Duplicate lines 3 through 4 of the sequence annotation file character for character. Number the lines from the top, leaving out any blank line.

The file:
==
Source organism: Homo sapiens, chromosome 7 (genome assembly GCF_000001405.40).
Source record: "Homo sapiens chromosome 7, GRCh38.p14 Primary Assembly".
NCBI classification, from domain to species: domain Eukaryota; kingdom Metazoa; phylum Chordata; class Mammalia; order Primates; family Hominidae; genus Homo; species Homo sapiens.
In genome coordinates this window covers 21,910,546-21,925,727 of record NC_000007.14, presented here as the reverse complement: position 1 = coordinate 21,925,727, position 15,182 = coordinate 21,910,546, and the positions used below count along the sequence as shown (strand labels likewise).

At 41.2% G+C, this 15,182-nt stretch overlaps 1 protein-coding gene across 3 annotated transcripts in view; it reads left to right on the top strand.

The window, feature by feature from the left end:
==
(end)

NCBI classification, from domain to species: domain Eukaryota; kingdom Metazoa; phylum Chordata; class Mammalia; order Primates; family Hominidae; genus Homo; species Homo sapiens.
In genome coordinates this window covers 21,910,546-21,925,727 of record NC_000007.14, presented here as the reverse complement: position 1 = coordinate 21,925,727, position 15,182 = coordinate 21,910,546, and the positions used below count along the sequence as shown (strand labels likewise).